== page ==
Grafting is the most used propagation method in viticulture and is the unique control strategy against Phylloxera. Nevertheless, its practice remains limited mainly due to inconsistent graft success and difficulties in predicting graft compatibility responses of proposed scion–rootstock combinations, slowing down the selection of elite rootstocks. Aiming to identify optimal phenotypic parameters related to graft (in)compatibility, we used four clones of two grapevine cultivars that show different compatibility behavior when grafted onto the same rootstock. Several physiological parameters, internal anatomy of the graft union, chlorophyll fluorescence, and pigment contents of homo- and heterografts were monitored in a nursery-grafting context. The measurements highlighted enhanced performance of the heterografts due to rooting difficulties of Vitis vinifera homografts. This suggests that in viticulture, homografts should only be used as compatibility controls regarding qualitative attributes. By observing the internal anatomy of the union, we found that grapevines might require longer times for graft healing than anticipated. While Affinity Coefficients were not informative to assess incompatibility, leaf chlorophyll concentration analysis proved to be a more sensitive indicator of stress than the analysis of chlorophyll fluorescence. Overall, we conclude that graft take correlated best with callus formation at the graft junction three weeks after grafting.
Methylated RNA Immunoprecipitation Assay to Study m5C Modification in Arabidopsis
Eleftheria Saplaoura, Valentina Perrera, Vincent Colot, Friedrich Kragler
Journal of visualized experiments – JoVE, 2020, doi:10.3791/61231
Secondary base modifications on RNA, such as m5C, affect the structure and function of the modified RNA molecules. Methylated RNA Immunoprecipitation and sequencing (MeRIP-seq) is a method that aims to enrich for methylated RNA and ultimately identify modified transcripts. Briefly, sonicated RNA is incubated with an antibody for 5-methylated cytosines and precipitated with the assistance of protein G beads. The enriched fragments are then sequenced and the potential methylation sites are mapped based on the distribution of the reads and peak detection. MeRIP can be applied to any organism, as it does not require any prior sequence or modifying enzyme knowledge. In addition, besides fragmentation, RNA is not subjected to any other chemical or temperature treatment. However, MeRIP-seq does not provide single-nucleotide prediction of the methylation site as other methods do, although the methylated area can be narrowed down to a few nucleotides. The use of different modification-specific antibodies allows MeRIP to be adjusted for the different base modifications present on RNA, expanding the possible applications of this method.
Fig. 1: RNA samples are incubated with an antibody for 5-methylated cytosines and the complexes are pulled down with protein G magnetic beads that capture the antibodies along with the bound RNA. The eluted RNA samples are analyzed by deep sequencing and qRT-PCR.
Physiological Profiling of Embryos and Dormant Seeds in Two Arabidopsis Accessions Reveals a Metabolic Switch in Carbon Reserve Accumulation
Catalina Moreno Curtidor, Maria Grazia Annunziata, Saurabh Gupta, Federico Apelt, Sarah Isabel Richard, Friedrich Kragler, Bernd Mueller-Roeber and Justyna Jadwiga Olas
Frontiers in Plant Science, 2020, 10.3389/fpls.2020.588433
In flowering plants, sugars act as carbon sources providing energy for developing embryos and seeds. Although most studies focus on carbon metabolism in whole seeds, knowledge about how particular sugars contribute to the developmental transitions during embryogenesis is scarce. To develop a quantitative understanding of how carbon composition changes during embryo development, and to determine how sugar status contributes to final seed or embryo size, we performed metabolic profiling of hand-dissected embryos at late torpedo and mature stages, and dormant seeds, in two Arabidopsis thaliana accessions with medium [Columbia-0 (Col-0)] and large [Burren-0 (Bur-0)] seed sizes, respectively. Our results show that, in both accessions, metabolite profiles of embryos largely differ from those of dormant seeds. We found that developmental transitions from torpedo to mature embryos, and further to dormant seeds, are associated with major metabolic switches in carbon reserve accumulation. While glucose, sucrose, and starch predominantly accumulated during seed dormancy, fructose levels were strongly elevated in mature embryos. Interestingly, Bur-0 seeds contain larger mature embryos than Col-0 seeds. Fructose and starch were accumulated to significantly higher levels in mature Bur-0 than Col-0 embryos, suggesting that they contribute to the enlarged mature Bur-0 embryos. Furthermore, we found that Bur-0 embryos accumulated a higher level of sucrose compared to hexose sugars and that changes in sucrose metabolism are mediated by sucrose synthase (SUS), with SUS genes acting non-redundantly, and in a tissue-specific manner to utilize sucrose during late embryogenesis.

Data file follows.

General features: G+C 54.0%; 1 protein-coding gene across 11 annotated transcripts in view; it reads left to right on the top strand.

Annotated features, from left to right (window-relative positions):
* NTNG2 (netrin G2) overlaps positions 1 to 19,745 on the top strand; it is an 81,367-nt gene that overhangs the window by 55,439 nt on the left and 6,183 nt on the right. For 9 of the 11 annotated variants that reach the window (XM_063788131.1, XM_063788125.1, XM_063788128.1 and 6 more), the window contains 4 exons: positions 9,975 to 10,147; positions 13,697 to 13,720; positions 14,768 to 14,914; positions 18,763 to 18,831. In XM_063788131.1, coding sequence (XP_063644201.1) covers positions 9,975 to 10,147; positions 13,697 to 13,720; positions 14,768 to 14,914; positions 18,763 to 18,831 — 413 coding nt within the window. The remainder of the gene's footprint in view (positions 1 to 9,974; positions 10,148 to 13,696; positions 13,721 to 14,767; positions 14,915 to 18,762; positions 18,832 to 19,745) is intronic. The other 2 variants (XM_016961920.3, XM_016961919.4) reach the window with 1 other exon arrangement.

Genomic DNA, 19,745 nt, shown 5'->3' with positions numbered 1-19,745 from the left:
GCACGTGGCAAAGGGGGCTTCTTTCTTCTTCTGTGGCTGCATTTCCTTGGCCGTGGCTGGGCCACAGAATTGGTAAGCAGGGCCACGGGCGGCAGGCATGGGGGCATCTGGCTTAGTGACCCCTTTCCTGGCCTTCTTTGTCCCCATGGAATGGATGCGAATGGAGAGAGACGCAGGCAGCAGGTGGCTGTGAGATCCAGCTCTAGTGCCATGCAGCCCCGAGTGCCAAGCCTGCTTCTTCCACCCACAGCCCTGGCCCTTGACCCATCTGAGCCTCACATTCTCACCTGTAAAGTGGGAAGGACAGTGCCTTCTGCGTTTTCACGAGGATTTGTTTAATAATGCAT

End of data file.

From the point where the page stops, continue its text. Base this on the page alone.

Figure 7. Simplified model describing carbohydrate signatures of embryos during late torpedo and mature stages as well as dormant seeds of A. thaliana Col-0 and Bur-0 accessions. Note that Bur-0 embryos accumulate much higher carbon reserves during late embryogenesis than Col-0 embryos. AA, amino acids.
m5C Methylation Guides Systemic Transport of Messenger RNA over Graft Junctions in Plants
Lei Yang, Valentina Perrera, Eleftheria Saplaoura, Federico Apelt, Mathieu Bahin, Amira Kramdi, Justyna Olas, Bernd Mueller-Roeber, Ewelina Sokolowska, Wenna Zhang, Runsheng Li, Nicolas Pitzalis, Manfred Heinlein, Shoudong Zhang, Auguste Genovesio, Vincent Colot, Friedrich Kragler
Current Biology, 2019, doi: 10.1016/j.cub.2019.06.042
In plants, transcripts move to distant body parts to potentially act as systemic signals regulating development and growth. Thousands of messenger RNAs (mRNAs) are transported across graft junctions via the phloem to distinct plant parts. Little is known regarding features, structural motifs, and potential base modifications of transported transcripts and how these may affect their mobility. We identified Arabidopsis thaliana mRNAs harboring the modified base 5-methylcytosine (m5C) and found that these are significantly enriched in mRNAs previously described as mobile, moving over graft junctions to distinct plant parts. We confirm this finding with graft-mobile methylated mRNAs TRANSLATIONALLY CONTROLLED TUMOR PROTEIN 1 (TCTP1) and HEAT SHOCK COGNATE PROTEIN 70.1 (HSC70.1), whose mRNA transport is diminished in mutants deficient in m5C mRNA methylation. Together, our results point toward an essential role of cytosine methylation in systemic mRNA mobility in plants and that TCTP1 mRNA mobility is required for its signaling function.